"I gave them everything I could and I did my best but I just didn't have it at the finish," explained Wood, who chose her tactics well to stay with the leaders but began suffering cramps in the last few kilometres. "There were just too many attacks and I'd just had it by the time I got to the line.
"I'm still happy with the way we rode today," she said. "I think we did a really good job and I'd like to thank the girls for putting their faith in me."
Continued McDonald: "A number of [our women] riders are changing teams and that's exciting for Australian cycling that quite a few of riders will have a better situation with [professional] teams that will support them to race well at world championships and to try and qualify for Beijing. I'm excited for the future."
Earlier in the day, the men's U23 road race was won by Germany's Gerald Ciolek ahead of Frenchman Romain Feillu and Russian Alexander Khatuntsev. Tasmanian Matt Goss, who recently signed a three-year contract with CSC, had been Australia's hope for the podium but couldn't stay with the leaders up the last climb.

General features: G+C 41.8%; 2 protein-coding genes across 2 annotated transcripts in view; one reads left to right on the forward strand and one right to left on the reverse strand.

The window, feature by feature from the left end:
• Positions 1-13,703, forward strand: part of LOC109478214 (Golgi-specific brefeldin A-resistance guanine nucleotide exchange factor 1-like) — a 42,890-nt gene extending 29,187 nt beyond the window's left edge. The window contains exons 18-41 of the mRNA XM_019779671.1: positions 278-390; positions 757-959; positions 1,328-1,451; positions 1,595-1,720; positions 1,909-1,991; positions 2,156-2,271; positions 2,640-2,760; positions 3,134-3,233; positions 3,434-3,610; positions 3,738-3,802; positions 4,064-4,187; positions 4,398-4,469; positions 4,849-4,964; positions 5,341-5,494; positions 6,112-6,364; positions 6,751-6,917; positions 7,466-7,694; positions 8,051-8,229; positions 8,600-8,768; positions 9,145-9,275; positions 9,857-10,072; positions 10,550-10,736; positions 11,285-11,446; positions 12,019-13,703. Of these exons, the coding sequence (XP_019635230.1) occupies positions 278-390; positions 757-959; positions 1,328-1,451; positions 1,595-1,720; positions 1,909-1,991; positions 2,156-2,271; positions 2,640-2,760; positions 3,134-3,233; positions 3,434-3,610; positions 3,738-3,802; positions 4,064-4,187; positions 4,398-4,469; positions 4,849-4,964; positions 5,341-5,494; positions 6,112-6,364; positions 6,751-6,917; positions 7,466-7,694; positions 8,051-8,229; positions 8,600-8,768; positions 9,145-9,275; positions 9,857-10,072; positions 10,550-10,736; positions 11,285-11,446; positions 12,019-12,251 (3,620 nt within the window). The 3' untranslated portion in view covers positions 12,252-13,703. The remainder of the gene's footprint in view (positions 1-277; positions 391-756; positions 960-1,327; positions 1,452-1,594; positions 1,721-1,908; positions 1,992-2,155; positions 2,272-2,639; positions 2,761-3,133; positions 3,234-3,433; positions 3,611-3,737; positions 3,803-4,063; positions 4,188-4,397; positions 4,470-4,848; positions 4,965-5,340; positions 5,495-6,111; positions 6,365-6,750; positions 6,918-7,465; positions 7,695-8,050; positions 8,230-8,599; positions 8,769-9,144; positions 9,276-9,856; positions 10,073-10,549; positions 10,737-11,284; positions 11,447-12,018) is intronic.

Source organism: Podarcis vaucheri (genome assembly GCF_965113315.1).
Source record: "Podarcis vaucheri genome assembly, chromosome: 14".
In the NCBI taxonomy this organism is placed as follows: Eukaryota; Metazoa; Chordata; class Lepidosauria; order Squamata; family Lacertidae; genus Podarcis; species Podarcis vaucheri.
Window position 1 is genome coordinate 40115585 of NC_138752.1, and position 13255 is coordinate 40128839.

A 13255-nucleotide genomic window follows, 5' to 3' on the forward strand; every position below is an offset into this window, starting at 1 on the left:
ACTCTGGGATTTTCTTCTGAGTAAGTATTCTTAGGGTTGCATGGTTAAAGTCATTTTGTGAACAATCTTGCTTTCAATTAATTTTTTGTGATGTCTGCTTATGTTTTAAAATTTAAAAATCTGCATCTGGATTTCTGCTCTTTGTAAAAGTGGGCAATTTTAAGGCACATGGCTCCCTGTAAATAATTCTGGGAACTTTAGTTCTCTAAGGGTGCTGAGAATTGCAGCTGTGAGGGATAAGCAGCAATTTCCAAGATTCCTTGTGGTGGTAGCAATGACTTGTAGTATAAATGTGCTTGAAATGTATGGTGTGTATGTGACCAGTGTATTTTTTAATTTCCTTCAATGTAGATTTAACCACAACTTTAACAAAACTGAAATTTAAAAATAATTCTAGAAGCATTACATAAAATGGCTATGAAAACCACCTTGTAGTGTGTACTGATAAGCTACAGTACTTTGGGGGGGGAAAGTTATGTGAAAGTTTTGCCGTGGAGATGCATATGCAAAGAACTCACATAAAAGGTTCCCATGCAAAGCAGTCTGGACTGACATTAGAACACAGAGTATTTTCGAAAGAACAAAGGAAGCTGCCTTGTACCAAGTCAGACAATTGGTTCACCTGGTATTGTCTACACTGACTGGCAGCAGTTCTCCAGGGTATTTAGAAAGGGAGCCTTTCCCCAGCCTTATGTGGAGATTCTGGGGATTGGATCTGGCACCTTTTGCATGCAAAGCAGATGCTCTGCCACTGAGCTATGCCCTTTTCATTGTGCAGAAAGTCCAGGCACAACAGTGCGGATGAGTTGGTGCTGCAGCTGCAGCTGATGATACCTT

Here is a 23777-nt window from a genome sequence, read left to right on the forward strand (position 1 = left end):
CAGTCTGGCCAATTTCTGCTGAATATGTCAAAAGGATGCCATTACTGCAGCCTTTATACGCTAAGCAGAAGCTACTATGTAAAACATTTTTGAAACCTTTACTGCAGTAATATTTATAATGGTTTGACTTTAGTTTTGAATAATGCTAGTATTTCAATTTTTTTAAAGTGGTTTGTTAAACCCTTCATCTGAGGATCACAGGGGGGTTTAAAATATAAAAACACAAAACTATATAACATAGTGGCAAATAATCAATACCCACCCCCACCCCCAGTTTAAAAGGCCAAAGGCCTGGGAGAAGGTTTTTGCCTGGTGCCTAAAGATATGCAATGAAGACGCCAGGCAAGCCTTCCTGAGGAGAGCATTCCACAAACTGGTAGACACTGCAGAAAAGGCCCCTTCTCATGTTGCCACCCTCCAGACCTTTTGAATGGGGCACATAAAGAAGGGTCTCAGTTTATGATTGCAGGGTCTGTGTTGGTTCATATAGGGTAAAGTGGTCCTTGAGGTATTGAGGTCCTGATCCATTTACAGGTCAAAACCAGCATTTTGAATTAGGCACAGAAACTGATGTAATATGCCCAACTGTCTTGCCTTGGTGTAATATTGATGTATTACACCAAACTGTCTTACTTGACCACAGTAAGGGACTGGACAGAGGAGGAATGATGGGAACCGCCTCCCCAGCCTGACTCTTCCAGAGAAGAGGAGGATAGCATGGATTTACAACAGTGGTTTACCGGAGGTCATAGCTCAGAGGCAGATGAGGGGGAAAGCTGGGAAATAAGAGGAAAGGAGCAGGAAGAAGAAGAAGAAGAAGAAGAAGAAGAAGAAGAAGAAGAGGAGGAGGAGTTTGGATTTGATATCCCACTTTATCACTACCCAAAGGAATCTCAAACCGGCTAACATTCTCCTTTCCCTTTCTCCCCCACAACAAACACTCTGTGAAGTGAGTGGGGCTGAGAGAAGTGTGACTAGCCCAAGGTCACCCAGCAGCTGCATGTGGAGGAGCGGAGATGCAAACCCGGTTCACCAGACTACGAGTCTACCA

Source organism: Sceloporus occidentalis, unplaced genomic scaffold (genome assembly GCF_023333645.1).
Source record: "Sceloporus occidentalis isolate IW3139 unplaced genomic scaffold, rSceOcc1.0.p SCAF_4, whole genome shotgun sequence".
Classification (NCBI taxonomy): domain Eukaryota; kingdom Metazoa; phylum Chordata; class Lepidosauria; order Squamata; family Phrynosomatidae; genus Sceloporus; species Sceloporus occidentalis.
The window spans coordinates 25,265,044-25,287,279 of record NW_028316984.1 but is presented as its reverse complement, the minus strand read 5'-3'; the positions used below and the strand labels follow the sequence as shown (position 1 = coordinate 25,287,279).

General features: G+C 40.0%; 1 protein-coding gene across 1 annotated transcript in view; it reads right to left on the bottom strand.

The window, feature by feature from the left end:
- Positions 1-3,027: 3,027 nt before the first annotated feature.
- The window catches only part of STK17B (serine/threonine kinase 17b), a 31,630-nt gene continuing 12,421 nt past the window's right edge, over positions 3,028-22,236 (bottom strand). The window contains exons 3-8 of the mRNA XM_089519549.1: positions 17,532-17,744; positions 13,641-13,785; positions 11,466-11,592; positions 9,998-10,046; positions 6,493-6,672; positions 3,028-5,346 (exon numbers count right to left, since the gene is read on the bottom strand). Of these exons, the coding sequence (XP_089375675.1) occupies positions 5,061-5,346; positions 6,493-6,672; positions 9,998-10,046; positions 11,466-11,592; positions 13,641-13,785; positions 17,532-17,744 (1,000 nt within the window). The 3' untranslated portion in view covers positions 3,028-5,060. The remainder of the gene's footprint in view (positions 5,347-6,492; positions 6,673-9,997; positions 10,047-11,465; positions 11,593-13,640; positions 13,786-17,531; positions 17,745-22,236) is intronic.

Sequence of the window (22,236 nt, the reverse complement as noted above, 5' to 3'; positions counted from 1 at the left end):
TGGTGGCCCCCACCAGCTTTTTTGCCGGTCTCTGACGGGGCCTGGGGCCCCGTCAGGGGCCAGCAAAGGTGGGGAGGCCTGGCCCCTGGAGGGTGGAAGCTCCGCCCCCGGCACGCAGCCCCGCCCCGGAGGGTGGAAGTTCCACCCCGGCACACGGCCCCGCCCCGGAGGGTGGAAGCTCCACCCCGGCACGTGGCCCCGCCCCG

"I think we had the early stuff covered then we probably dropped our game a little mid-race," said Australian U23 coach Brian Stephens. "One lap to go we had still four riders right up there but Gossy felt the pressure over the last two climbs and lost contact on the last one.
"He was the nucleus of our strategy and without him we were stranded, so it then became a case of the riders knowing we needed to pursue the second most important thing and that was to qualify a full team for the 2007 world championships," explained Stephens. "James Meadley took care of that by sprinting hard to come home in the main bunch in 29th place."